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Plumbing

Home Plumbing Checklist & Maintenance Tips

March 1, 2021

Help for homeowners: 5 ways to prevent costly plumbing issues

As a homeowner, you probably already know that preventative maintenance for your HVAC system is an important part of your home’s routine care.

Servicing your furnace in the fall and your AC unit in the spring just makes good sense. These steps help prevent small issues from becoming expensive ones, while avoiding catastrophic failures at times when you need your HVAC system performing at its best.

But did you know that your home’s plumbing system also benefits from annual preventative maintenance? And for similar reasons. Catching issues early saves both money and a lot of hassle. Repairing small leaks, early detection of problems, and addressing sewer pipe issues at first notice is less expensive and disruptive than dealing with the aftermath.

Proactive Plumbing Maintenance Checklist

Why do we recommend that homeowners in the Northeast and Mid-Atlantic region inspect your home’s plumbing system in the spring? As we emerge from the grip of winter and begin to thaw out, it’s the time of year when leaky pipes and the impacts of new tree growth on sewer lines are felt the most.

A proactive plumbing maintenance checklist should include all critical components of your plumbing system, including pipes, valves, water heater, and drains. Here are the 5 most important plumbing maintenance tips to add to your spring cleaning checklist:

1. Look for leaks

Unknown or unrepaired water leaks, even small ones, can ratchet up your water bill by wasting thousands of gallons of water a year. To prevent this, inspect all faucets and showerheads—including the dishwasher and washing machine hoses—for signs of leaks, noting water spots, moisture, or puddles, and the presence of mold, mildew, or rust.

Also, spring is the time of year when homeowners typically turn their outdoor water back on, so check for leaks around hose bibs. If water was accidentally left in your pipes and froze, it can cause plumbing issues. If you experience leaking, quickly shut off your water and call a professional plumber to help.

2. Inspect sewer lines

A plumbing issue no homeowner wants to face is the failure of a sewer line. There are several factors that can contribute to a broken sewer pipe, but in the spring new tree root growth is a common culprit. Other frequent issues that contribute to sewer failure include old and aging pipes, pipe corrosion, and calcification. If you’re concerned about tree roots impacting your sewage lines, call a plumbing professional with video inspection capabilities to identify the issue and fix it the first time. A trenchless sewer line may be recommended as a least-invasive solution.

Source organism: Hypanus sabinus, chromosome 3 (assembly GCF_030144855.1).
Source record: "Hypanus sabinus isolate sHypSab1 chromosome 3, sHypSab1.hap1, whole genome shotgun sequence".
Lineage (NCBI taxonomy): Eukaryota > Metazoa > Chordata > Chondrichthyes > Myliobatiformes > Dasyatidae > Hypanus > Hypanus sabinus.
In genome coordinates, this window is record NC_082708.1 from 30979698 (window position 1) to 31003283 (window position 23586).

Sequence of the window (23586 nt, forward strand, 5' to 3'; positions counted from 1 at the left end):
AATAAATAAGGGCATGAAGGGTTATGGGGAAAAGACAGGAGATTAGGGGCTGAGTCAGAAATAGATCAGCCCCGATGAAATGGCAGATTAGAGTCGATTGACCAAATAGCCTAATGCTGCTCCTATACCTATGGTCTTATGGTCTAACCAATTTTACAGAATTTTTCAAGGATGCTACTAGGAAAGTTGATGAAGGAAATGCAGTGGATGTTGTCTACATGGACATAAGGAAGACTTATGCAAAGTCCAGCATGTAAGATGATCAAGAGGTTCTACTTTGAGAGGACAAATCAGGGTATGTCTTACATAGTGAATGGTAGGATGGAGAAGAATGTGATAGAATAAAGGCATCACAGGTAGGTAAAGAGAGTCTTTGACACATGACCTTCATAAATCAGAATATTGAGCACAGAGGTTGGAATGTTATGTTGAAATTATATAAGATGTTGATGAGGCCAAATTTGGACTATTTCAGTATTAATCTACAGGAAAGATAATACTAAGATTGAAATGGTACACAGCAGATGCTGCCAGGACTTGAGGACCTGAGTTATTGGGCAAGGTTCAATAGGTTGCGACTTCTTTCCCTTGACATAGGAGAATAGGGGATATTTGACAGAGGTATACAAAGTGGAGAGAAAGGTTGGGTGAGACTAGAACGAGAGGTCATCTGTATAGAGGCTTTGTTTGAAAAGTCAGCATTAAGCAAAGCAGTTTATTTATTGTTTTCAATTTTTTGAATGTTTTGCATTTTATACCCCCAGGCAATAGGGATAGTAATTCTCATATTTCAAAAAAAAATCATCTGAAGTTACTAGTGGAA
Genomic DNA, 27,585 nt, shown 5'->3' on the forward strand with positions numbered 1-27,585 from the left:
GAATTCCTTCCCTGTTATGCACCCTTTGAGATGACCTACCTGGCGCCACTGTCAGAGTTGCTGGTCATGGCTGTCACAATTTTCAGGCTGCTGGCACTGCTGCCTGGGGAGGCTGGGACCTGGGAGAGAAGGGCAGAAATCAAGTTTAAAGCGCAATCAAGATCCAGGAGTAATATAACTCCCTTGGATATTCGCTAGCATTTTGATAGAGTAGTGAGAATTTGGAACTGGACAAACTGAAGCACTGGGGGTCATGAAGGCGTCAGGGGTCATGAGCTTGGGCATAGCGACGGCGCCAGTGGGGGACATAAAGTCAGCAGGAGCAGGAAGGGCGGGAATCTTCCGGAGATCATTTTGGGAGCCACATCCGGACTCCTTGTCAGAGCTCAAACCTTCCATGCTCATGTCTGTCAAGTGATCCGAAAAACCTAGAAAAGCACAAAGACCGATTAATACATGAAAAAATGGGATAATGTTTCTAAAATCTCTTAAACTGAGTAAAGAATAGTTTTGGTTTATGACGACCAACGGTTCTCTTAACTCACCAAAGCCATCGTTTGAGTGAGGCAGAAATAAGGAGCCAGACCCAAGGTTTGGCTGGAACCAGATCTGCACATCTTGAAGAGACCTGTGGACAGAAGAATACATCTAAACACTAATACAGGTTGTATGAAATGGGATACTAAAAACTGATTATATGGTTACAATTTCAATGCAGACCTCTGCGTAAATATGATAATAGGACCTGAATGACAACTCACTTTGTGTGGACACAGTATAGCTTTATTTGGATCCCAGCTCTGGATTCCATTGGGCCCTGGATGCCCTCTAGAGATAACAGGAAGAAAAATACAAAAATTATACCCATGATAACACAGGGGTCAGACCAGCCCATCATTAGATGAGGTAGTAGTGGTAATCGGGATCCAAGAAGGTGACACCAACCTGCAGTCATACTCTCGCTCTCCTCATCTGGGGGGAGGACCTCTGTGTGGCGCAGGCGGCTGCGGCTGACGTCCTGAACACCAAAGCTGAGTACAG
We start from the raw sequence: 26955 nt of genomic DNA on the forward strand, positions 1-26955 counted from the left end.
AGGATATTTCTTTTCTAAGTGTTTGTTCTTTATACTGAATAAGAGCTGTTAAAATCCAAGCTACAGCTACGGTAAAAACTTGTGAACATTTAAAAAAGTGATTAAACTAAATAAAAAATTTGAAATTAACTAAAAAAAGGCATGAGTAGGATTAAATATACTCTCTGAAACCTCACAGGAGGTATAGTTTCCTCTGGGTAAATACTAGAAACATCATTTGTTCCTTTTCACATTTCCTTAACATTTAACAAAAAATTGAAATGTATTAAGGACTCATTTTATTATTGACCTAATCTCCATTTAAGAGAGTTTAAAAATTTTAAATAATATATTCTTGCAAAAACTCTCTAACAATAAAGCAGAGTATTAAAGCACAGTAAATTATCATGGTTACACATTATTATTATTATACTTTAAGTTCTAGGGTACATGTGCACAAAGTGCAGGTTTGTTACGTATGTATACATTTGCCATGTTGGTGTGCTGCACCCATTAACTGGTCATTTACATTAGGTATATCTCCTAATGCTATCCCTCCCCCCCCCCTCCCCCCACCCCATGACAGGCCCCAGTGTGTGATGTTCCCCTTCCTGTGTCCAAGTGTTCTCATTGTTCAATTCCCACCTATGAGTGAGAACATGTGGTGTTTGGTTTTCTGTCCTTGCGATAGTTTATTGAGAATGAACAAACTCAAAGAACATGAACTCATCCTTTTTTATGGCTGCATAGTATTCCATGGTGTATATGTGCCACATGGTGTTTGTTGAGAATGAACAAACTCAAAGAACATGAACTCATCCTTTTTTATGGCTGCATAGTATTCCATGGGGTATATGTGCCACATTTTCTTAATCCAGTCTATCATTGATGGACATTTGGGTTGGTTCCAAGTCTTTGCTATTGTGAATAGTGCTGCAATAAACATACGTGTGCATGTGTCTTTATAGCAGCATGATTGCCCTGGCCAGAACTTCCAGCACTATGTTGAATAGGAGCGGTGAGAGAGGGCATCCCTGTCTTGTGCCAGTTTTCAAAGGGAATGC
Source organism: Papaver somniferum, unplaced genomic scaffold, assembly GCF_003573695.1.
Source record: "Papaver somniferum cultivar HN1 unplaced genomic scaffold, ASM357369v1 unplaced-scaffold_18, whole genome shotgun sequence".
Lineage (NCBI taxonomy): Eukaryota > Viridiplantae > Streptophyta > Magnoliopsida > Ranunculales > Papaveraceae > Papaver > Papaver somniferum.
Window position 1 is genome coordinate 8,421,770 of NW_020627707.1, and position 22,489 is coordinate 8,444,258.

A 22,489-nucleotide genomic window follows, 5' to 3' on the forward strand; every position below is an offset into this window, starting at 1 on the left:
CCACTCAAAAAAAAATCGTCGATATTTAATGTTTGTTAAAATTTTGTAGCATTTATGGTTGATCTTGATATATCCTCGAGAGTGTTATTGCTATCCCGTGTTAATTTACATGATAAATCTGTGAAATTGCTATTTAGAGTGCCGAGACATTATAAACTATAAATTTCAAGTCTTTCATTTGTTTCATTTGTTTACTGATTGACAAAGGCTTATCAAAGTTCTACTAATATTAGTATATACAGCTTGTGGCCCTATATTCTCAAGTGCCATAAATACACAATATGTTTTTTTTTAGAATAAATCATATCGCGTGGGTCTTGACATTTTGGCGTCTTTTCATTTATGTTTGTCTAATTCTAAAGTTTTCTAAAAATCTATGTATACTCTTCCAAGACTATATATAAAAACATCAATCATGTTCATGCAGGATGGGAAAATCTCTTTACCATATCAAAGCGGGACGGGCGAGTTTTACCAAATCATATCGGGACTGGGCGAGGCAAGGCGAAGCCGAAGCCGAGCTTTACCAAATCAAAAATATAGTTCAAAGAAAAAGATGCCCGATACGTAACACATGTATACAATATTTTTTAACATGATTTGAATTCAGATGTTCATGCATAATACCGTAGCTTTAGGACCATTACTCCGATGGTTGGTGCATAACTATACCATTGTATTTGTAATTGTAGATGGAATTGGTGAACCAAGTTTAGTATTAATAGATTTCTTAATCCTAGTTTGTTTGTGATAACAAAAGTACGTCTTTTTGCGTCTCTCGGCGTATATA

3. Check for pipe corrosion

Inspect all of your home’s visible piping. Discolored pipes may have begun to corrode, and should be replaced. While pipes last a long time, they don’t last forever. Older or deteriorating pipes can have all kinds of negative effects on your whole plumbing system, including interfering with water pressure by preventing the water flowing through your pipes from gaining momentum. This can lower the effectiveness of your water-based appliances and also makes clogs more likely.

Corrosion or build-ups of scale or other minerals can materialize on the inside of older pipe’s walls, forcing the water to work harder to push through to you. This will raise your water bill and eventually lead to full clogs.

4. Observe drainage speed

Watch your drains to observe drainage speed. If any are draining slower than you would like, it might be time to get them cleaned. We don’t recommend liquid drain cleaners, which in addition to eating away at your clog can continue to eat away at your pipes.

Instead, try pouring a half-cup of baking soda followed by a half-cup of vinegar down the drain and then plugging it overnight. Flush the drain with hot water in the morning, and you should experience an improved drain flow!

5. Note water pressure

If you notice an issue with low water pressure—less water coming out of the shower or kitchen sink faucet, for example—the problem may lie with your pipes. Old pipes may contain mineral buildup inside that restrict water flow. Or, low pressure may be the result of a leak. Any water escaping your pipes doesn’t reach your sink or showerhead—leaving you with less water. A video drain inspection should help identify the source of the issue.

Consider a Plumbing Maintenance Plan

Life gets busy and taking the time to manage your home’s preventative maintenance needs can feel overwhelming. Sila offers maintenance plans for hassle-free peace of mind. Plans include a whole-home plumbing safety inspection, leak check, and drain maintenance, as well as priority service and discounts on replacement parts.

If dealing with your home’s plumbing system is low on your priority list, consider choosing a maintenance plan that can cover your plumbing needs, all year long.

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